Purdue Alumni Create “SoyFoliate” Microbead Alternative to Plastic Used in Body Care Products

By Jason Erickson

Over the last several years, much more attention has been given to determining the ill effects that microplastics (microbeads) are having on human health and the environment. Concerns have been raised in everything from toothpaste to beer to the wider ecosystem where it was found to threaten juvenile fish that were becoming addicted to them.

There are many types of microplastics that are believed to be causing wide-scale pollution, but one area that is spurring government action against them are microbeads which occur in an array of personal care products like face scrubs, sunscreens, soaps and general cosmetics.

The United States fortunately has issued a ban against the use of microbeads, and has begun phasing them out of production. The U.K. recently took a similar stance that is being called “the strongest in the world,” highlighting how important the issue has become.

Microbeads are now thought to be one of the most extensive forms of pollution in our waterways, as seen in the graphic below.

However, microbeads also have been implicated in human health issues as the particles can pass through the gut into surrounding tissues, which can cause allergic and inflammatory reactions. Moreover, it’s has been studied that other environmental chemicals can “hitch a ride” on these tiny particles, making this a potentially pervasive health risk.

It is welcome news, then, that four recent graduates of Purdue University have innovated a new type of microbead made from soy that promises to be the world’s first alternative to plastic microbeads.  They are calling their product SoyFoliate and hope to bring the product to market as quickly as possible. Once established, they want to license the technology to personal care companies. The process is explained below.

“Soy has several biodegradable and hydrophilic properties that make it a great substitute to plastic microbeads. Plastic beads do not absorb water, and soy can over time,” Lewis said. “To mitigate the problem we mixed our beads with small amounts of oil to prevent water from saturating the beads and decreasing their rigid properties.”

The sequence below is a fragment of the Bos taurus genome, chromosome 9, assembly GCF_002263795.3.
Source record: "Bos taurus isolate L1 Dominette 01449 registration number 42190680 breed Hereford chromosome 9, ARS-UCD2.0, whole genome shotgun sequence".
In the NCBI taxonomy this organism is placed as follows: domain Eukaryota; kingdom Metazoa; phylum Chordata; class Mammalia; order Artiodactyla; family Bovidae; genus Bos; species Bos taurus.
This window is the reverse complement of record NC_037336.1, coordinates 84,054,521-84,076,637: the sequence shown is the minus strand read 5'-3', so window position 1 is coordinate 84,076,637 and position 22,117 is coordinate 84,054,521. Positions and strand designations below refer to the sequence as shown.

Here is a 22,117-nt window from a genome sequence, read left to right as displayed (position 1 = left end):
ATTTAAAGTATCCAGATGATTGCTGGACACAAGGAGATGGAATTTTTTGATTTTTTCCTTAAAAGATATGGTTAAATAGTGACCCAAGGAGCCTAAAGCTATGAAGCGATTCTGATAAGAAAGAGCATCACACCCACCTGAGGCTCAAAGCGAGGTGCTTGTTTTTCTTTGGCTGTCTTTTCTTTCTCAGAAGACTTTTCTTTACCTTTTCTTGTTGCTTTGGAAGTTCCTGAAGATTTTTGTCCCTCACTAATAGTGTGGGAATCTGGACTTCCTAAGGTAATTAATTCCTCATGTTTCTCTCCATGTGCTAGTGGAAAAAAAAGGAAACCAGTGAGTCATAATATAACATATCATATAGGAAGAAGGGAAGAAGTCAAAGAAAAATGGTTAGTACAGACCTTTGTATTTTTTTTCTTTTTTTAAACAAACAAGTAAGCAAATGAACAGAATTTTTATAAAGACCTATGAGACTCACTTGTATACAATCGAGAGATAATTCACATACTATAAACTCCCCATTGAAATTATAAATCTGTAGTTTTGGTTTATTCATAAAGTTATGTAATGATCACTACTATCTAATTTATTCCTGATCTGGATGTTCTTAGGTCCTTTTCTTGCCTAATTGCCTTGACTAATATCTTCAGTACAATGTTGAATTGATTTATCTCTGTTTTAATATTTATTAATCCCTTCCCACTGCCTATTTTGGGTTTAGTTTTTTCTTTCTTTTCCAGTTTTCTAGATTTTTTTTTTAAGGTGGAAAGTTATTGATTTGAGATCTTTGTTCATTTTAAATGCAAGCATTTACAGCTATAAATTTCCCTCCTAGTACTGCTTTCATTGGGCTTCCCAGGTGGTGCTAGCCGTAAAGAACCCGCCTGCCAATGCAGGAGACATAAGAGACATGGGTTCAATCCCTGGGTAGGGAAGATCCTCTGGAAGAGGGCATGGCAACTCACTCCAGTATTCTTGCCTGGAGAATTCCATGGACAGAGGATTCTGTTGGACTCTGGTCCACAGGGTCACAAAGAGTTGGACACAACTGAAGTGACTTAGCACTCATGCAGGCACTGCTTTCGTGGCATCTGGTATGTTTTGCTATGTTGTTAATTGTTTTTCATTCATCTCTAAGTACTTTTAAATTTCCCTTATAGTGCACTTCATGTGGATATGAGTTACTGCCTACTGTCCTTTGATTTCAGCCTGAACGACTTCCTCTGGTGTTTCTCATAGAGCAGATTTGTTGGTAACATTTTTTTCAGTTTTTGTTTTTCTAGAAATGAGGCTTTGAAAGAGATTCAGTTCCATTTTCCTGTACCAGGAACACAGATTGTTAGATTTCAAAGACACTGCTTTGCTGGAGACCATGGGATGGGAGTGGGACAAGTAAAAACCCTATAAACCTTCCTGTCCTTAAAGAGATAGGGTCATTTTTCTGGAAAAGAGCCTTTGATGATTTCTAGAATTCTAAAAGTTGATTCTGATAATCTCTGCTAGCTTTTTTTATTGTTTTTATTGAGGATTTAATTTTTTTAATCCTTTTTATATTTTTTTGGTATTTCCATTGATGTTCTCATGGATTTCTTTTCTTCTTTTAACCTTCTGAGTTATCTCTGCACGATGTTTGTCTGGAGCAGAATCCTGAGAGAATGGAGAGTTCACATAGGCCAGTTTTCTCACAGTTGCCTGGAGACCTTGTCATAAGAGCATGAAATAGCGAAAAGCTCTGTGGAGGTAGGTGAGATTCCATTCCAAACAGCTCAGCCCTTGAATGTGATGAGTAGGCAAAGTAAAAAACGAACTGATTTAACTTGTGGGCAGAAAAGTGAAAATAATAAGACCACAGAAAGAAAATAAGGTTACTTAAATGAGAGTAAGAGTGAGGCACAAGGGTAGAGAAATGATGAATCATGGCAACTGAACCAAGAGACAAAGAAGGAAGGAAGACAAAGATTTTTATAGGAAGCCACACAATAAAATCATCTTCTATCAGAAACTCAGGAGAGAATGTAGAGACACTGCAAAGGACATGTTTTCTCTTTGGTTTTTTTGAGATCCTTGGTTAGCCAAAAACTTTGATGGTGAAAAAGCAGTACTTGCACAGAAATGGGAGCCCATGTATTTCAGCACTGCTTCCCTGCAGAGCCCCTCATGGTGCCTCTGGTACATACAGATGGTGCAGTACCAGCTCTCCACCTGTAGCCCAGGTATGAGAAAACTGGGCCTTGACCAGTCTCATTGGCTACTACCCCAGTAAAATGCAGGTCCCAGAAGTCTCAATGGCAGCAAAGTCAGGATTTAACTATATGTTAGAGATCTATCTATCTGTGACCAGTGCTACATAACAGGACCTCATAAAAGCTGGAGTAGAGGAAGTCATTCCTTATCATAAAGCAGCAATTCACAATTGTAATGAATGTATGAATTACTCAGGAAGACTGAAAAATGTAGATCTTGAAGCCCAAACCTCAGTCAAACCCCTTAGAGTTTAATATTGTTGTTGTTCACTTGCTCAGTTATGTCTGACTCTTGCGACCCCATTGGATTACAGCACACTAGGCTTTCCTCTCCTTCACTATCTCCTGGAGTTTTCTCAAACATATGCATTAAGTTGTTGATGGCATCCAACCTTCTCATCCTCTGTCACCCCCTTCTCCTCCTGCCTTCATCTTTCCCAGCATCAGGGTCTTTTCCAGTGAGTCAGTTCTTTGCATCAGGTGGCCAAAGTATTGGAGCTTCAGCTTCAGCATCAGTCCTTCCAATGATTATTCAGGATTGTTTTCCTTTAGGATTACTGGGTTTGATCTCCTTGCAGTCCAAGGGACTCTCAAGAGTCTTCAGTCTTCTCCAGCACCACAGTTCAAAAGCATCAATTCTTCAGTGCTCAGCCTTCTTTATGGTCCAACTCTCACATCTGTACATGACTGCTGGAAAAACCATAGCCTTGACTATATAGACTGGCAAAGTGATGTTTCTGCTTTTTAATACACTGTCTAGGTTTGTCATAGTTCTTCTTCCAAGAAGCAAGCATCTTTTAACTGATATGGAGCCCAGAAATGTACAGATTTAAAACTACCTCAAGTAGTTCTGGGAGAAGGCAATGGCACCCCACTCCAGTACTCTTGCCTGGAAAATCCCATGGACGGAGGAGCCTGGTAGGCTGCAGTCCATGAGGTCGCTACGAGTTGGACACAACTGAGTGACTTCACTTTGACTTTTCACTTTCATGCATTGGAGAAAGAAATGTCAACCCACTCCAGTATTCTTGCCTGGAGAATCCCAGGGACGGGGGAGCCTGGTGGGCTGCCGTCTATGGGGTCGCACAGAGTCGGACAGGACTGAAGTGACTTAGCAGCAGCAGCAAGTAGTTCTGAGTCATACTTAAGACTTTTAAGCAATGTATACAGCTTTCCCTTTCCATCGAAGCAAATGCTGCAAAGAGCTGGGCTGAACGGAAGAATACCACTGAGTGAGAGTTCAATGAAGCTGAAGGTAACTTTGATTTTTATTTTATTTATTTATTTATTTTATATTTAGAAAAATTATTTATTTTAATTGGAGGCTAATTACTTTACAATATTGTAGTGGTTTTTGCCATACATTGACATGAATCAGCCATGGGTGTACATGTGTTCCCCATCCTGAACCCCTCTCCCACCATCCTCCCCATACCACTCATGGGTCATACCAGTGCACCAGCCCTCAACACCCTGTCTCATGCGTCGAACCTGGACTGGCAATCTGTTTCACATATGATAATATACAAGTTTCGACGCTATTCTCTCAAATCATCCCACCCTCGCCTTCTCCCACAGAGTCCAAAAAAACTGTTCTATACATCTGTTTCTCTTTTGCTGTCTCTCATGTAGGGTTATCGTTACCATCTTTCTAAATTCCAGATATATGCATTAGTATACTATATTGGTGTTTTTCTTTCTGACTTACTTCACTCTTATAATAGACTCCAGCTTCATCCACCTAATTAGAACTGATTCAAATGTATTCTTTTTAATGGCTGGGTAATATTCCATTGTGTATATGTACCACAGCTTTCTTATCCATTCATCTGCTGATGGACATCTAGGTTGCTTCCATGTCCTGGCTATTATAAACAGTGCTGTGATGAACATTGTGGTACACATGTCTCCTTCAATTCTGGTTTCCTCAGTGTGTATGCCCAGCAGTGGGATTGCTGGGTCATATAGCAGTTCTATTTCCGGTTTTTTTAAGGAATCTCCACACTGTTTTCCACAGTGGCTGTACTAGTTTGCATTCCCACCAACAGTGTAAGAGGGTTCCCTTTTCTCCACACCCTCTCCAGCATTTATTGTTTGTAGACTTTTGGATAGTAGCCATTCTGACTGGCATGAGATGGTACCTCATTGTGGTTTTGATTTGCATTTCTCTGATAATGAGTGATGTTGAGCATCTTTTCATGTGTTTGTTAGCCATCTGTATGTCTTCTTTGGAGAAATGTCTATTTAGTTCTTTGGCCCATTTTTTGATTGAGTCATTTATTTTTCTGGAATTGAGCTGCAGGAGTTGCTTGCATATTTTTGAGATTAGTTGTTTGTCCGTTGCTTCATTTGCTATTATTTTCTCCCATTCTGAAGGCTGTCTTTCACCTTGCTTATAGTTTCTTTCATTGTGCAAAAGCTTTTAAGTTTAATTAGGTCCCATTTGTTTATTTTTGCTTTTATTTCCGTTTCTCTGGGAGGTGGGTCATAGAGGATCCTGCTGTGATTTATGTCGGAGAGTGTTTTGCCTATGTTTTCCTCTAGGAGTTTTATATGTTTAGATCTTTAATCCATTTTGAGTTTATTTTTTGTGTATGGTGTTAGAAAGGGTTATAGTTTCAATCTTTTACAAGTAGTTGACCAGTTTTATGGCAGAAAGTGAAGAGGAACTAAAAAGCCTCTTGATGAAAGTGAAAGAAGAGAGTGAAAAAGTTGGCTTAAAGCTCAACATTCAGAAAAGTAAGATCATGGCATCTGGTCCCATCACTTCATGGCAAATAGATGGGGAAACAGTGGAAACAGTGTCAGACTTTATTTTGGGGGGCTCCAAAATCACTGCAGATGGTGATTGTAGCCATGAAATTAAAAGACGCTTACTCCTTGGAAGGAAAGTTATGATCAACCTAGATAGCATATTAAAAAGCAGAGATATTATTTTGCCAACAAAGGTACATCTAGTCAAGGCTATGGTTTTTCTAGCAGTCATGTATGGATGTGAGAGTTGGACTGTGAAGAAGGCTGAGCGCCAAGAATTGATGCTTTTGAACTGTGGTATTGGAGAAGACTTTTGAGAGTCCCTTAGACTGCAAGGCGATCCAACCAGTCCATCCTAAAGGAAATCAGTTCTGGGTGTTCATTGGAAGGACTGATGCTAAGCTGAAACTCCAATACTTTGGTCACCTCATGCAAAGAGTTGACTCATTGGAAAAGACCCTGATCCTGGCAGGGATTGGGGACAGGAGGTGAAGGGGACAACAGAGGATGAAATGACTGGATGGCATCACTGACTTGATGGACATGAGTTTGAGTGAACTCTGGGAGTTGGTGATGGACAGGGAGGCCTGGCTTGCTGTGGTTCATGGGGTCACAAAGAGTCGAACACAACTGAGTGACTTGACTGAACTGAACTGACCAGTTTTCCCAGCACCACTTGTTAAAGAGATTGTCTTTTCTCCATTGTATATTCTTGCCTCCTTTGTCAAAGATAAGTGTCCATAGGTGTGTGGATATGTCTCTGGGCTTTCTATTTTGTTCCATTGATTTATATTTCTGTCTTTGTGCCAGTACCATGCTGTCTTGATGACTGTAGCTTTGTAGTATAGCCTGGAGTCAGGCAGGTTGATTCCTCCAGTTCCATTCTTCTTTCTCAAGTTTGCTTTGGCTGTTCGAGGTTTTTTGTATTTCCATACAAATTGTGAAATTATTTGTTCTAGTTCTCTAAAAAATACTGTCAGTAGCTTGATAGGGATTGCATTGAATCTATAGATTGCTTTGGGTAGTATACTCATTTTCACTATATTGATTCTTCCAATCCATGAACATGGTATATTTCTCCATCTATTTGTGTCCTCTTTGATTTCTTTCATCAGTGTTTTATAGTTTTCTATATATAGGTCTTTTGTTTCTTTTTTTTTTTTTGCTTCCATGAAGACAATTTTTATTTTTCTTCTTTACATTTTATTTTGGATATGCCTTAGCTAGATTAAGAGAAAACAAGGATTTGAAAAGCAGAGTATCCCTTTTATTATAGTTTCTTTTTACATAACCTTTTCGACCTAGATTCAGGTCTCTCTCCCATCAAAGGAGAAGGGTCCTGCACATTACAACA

[…]

“We’ve spent the last year conducting market research, working with industry professionals and experts in the field and getting feedback, which has all been positive,” he said. “We plan to be the first ones to market an alternative product used in a huge variety of personal care products.”

[…]

 

“We’re working on a prototype to test for shelf stability as well as ensuring it’s safe for the environment, features that will make it a consumer preferred option on the market,” Lewis said. “We are excited to update our technology with a new formulation that should offer more stability and biodegradability.”

[…]

“Our environmentally friendly soy microbeads are a highly marketable alternative to use in personal care products,” Lewis said. “We look forward to developing a finalized formulation and product and partnering with both producers and companies who will want to use it in their products.”

Source: Purdue University

Given the fact that the health costs of microbeads in our food and water, as well as damage to the ecosystem, is still being accounted for, let’s wish the Purdue alumni good fortune in having their safer creation adopted far and wide.

Jason Erickson writes for NaturalBlaze.com. This article (Purdue Alumni Create “SoyFoliate” Microbead Alternative to Plastic Used in Body Care Products) may be republished in part or in full with author attribution and source link.

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